With her family business in crisis, Polly Prince does her best to keep calm and carry on. But hard work alone can't save her London company from a takeover by the infamously ruthless Damon Doukakis…or her traitorous body from the lethal sensuality of her boss! As his new apprentice, Polly accompanies Damon to Paris to negotiate the most challenging business deal of her life! Worse still, Polly must at all costs resist Damon in the most dangerously romantic city in the world…
A number of notes before I get to the meat of the review--as lean a cut of meat as it admittedly is:
1. The title makes me think of two different things immediately.
2. Now that I have that
out of the way, Polly is not his apprentice. He accompanies her
to Paris, not the other way around. And the description would be accurate if it said "father's business" instead of "family business" since Polly has no other real family. (Yes, I know she considers her staff to be family. I'll get to that.)
3. The Harlequin cover is not the worst cover ever by any means but it really makes Damon look like a sleaze coming on to a buttoned-up trollop. The Mills & Boon cover really shows more of the spirit of the book. She's wearing a fashionable little number like she does in the book and is giving him a sweet kiss befitting of her personality. And he even has a tie with pink stripes on it, which is a nice nod to some of the dialogue in the story. The backdrop for the second cover is Paris, which is far more appropriate than the London setting for the story considering the role Paris plays.
4. This book has good reviews at Amazon but one points out the book needed an editor. If you actually click on the cover over at Amazon to look inside the book, sure enough, one of the errors the reviewer pointed out ("two mugs of and a large muffin") is on the first page. I made it into a bit of a Mad Lib by adding a line next to it. Go nuts:
The reviewer also talked about how names change and in my Mills and Boon epub version both Damon's sister Arianna and his PA change to Analisa and Janey (or was that Jenny). It's certainly no fault of writer Sarah Morgan but the PA's name in particular really confused me.
I've found Sarah Morgan's stuff to be generally enjoyable even if I found "The Greek's Blackmailed Wife" maddening at times. "Doukakis's Apprentice" thankfully goes in the non-maddening pile with "Blackmailed by Diamonds, Bound by Marriage" and the excellent "Powerful Greek, Unworldly Wife".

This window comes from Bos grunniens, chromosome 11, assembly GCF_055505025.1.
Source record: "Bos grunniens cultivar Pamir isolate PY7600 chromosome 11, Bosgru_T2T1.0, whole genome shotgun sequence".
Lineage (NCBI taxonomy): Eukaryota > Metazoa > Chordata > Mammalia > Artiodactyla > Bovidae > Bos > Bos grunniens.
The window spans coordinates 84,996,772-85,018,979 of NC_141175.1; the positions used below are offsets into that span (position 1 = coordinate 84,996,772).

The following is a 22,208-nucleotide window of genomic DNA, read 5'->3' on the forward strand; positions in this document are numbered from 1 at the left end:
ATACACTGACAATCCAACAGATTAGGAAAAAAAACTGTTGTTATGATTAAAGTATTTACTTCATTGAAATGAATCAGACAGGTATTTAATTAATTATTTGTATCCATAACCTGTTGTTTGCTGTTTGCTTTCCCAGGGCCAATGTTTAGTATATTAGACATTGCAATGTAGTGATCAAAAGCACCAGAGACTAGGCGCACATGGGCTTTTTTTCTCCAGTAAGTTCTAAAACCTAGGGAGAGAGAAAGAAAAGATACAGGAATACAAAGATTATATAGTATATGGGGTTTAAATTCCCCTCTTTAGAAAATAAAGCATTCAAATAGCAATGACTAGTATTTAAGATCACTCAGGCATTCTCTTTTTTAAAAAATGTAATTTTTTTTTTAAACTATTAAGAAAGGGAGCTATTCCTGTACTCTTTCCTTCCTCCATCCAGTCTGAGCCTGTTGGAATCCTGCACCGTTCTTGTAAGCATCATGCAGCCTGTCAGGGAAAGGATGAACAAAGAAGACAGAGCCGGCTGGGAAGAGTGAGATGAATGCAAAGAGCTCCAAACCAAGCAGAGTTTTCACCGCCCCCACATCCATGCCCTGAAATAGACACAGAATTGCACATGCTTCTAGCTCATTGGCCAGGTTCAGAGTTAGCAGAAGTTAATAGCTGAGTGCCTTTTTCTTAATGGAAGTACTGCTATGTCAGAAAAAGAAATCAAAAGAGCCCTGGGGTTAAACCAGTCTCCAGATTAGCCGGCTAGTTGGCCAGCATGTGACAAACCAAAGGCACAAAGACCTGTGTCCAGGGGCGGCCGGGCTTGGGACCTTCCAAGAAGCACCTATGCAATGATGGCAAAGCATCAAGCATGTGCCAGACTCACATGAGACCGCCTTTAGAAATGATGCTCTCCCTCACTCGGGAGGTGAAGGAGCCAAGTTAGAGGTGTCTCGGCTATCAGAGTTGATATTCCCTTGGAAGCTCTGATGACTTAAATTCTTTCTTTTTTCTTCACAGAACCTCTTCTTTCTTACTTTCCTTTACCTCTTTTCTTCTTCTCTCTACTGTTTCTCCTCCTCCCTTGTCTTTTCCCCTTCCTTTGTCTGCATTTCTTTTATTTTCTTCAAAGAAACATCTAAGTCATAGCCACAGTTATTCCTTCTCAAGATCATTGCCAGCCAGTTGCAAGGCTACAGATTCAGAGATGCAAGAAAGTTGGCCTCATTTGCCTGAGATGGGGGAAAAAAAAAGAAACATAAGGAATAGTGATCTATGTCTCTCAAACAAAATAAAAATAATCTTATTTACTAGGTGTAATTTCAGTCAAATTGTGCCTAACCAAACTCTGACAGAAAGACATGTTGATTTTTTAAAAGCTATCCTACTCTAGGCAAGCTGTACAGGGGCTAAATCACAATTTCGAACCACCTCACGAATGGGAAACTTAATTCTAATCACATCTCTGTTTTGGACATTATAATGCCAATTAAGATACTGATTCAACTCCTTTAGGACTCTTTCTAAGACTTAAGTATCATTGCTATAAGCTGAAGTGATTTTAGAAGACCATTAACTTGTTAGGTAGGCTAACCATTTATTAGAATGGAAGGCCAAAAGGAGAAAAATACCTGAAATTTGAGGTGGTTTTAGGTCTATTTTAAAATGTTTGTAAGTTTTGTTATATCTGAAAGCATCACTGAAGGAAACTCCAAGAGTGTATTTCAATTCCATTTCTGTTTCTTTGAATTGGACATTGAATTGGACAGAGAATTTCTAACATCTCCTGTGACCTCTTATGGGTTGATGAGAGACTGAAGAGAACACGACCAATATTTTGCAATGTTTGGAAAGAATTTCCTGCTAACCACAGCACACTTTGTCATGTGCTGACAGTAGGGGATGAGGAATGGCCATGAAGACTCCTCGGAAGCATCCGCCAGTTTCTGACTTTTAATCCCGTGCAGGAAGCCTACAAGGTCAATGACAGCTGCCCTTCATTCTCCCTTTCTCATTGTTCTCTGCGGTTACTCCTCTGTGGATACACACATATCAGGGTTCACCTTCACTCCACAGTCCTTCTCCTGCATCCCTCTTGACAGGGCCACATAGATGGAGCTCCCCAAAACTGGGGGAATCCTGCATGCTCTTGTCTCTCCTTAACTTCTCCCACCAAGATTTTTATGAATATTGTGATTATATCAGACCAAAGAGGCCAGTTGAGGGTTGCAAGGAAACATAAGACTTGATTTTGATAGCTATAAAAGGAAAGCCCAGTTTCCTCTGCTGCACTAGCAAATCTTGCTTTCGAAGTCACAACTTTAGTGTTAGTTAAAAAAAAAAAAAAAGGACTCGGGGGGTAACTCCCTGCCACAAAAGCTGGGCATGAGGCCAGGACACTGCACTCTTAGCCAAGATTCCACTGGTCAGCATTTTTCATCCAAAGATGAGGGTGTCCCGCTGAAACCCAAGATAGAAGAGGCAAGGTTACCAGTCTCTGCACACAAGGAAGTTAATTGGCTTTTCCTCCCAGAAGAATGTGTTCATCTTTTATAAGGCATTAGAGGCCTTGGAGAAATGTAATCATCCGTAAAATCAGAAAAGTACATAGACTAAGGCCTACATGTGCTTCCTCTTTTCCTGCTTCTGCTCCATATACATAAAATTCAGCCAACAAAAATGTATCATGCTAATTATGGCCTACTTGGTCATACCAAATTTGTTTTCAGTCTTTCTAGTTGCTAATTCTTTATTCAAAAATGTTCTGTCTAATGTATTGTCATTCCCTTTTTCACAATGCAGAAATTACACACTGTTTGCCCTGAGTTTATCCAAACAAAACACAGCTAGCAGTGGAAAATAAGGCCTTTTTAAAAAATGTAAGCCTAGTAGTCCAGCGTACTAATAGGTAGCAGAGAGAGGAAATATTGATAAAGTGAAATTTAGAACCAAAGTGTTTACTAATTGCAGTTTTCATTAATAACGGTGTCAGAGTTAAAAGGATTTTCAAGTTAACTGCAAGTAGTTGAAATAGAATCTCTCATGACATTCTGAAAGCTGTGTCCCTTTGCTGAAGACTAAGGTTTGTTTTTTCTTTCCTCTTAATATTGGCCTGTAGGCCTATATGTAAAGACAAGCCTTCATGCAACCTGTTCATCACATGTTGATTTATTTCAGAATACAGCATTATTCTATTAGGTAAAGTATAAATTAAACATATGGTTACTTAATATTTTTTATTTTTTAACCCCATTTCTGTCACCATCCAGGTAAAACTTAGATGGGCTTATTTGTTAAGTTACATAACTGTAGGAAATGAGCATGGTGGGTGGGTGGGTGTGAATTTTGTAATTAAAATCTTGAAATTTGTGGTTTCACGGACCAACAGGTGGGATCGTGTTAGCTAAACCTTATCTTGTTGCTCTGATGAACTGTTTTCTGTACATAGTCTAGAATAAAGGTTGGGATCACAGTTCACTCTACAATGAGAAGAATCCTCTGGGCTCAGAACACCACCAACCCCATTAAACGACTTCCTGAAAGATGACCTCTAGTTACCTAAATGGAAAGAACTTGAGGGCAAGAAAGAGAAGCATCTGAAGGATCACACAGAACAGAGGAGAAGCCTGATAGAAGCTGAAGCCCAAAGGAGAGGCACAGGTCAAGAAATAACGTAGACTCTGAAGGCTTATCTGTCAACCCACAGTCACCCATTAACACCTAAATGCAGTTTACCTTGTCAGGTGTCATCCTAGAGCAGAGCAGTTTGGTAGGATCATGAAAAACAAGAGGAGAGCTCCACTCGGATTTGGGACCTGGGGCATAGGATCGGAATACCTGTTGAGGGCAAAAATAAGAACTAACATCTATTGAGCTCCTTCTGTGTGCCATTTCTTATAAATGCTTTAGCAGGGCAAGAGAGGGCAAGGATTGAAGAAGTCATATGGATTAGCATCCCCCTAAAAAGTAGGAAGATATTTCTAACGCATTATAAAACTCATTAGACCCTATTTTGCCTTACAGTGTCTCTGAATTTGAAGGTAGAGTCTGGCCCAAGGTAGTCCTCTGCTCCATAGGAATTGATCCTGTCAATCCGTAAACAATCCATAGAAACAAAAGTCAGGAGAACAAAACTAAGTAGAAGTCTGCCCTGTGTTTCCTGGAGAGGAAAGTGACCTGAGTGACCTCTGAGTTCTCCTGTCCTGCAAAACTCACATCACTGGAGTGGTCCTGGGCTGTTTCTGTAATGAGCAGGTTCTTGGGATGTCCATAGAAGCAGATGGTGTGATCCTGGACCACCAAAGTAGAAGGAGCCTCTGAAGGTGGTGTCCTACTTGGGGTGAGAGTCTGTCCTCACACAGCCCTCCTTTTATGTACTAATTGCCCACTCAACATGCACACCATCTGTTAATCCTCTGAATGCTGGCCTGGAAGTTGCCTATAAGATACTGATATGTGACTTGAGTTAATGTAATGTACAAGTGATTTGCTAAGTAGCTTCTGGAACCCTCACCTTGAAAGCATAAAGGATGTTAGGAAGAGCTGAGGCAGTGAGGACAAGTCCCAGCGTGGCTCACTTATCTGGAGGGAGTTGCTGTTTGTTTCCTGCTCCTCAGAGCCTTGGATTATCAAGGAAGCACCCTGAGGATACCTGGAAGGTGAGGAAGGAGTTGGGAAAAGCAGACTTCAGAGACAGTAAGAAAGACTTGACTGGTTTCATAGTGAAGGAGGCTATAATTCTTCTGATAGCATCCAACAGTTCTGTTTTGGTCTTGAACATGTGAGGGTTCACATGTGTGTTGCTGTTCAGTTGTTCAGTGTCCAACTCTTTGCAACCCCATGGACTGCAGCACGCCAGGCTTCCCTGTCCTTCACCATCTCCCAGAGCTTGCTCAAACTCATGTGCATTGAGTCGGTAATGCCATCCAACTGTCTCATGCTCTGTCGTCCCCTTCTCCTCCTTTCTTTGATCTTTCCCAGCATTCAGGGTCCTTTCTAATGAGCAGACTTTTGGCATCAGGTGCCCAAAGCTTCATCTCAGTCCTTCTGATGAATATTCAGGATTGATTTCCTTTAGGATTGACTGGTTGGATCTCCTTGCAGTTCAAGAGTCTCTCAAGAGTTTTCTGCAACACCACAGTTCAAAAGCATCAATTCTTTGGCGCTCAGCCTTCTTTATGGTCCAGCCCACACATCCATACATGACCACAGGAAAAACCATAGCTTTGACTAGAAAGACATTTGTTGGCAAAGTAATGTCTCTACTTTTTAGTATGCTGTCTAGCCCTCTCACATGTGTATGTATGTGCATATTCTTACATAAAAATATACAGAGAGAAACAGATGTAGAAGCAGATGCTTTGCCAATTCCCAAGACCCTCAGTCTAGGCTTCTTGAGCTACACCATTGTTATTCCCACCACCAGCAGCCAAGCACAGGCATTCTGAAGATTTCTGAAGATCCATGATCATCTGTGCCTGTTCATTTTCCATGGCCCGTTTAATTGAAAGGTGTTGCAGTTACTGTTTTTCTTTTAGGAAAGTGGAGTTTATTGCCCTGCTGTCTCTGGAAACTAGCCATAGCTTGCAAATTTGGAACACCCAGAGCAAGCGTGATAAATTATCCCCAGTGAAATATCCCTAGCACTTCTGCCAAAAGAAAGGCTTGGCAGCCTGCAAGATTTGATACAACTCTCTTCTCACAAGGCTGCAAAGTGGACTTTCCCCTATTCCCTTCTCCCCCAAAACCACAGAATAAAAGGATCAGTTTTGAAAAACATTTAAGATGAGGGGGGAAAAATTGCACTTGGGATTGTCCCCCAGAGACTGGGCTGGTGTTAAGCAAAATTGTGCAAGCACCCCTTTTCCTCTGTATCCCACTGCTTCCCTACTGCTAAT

The main character Polly Price is an enjoyable heroine and what I liked most about her is that she seemed to be someone I would have as a friend. (And I can't say this for any other romance heroine so far.) Polly's a quirky yet practical, accessible young lady and doesn't snivel nor stand on a soapbox and list out all of her company accomplishments to Damon despite having every right to do so. While a romance story wouldn't be a romance story without misunderstandings, none of these are the type to induce headdesk or the classic, frustrated throwing of the book into the wall. Polly's reasons make sense and she clearly did everything she could given her circumstances. Most romance heroines don't come off as being generally caring to me. The reader is usually given so much from the heroine's perspective that she comes off as batty, egotistical, or unreasonable. But not Polly. She genuinely cares about the staff at her father's company and I could feel that. Good job, Ms. Morgan.
Damon, on the other hand, is not unlikeable. However, both Ms. Morgan and the heroine Polly call this fellow out on his crap. I'm so tired of heroes deeming heroines as being over-emotional and illogical that I was happy to see this doesn't get past the radar considering he makes the most over-emotional move in the story: Damon bought Polly's father's company just to get at Polly's father for running off with Damon's sister Arianna. And he later uses Polly herself as bait. What does she tell him?
"I suppose you're sitting there planning new methods to use me to flush my father out of hiding. I'm just a worm on a hook." All the horrors of the night before rushed down on her and Polly touched her fingers to her forehead. "Did you put a hook through my head?"
Nice one, Polly. Also Damon is Greek but I don't see how it matters in the least. He could've been 100% English and it would've been in the same story. In any case, at least this wasn't drummed into the reader like some stories.
My only real issue with the story is the flow. It felt a little disjointed at times (although that probably isn't the right word for it) and I found myself sorely tempted to skip parts and just move along. The ending was also very sudden and this could've been better if it just moved a little slower. We jump into love and marriage at the end when this story seemed more suited to be a one of the two-book stories. Book One could've ended with declarations of love or at least the promise of a future together while Book Two could involve a hurdle Damon and Polly have to overcome before they get married. Instead, this is another single-story book where it feels like it all had to be shoe-horned in when other parts earlier in the story could've been shortened or removed to expand on the ending.
I give "Doukakis's Apprentice" 4.5 out of 5 acorns. Not perfect, but close.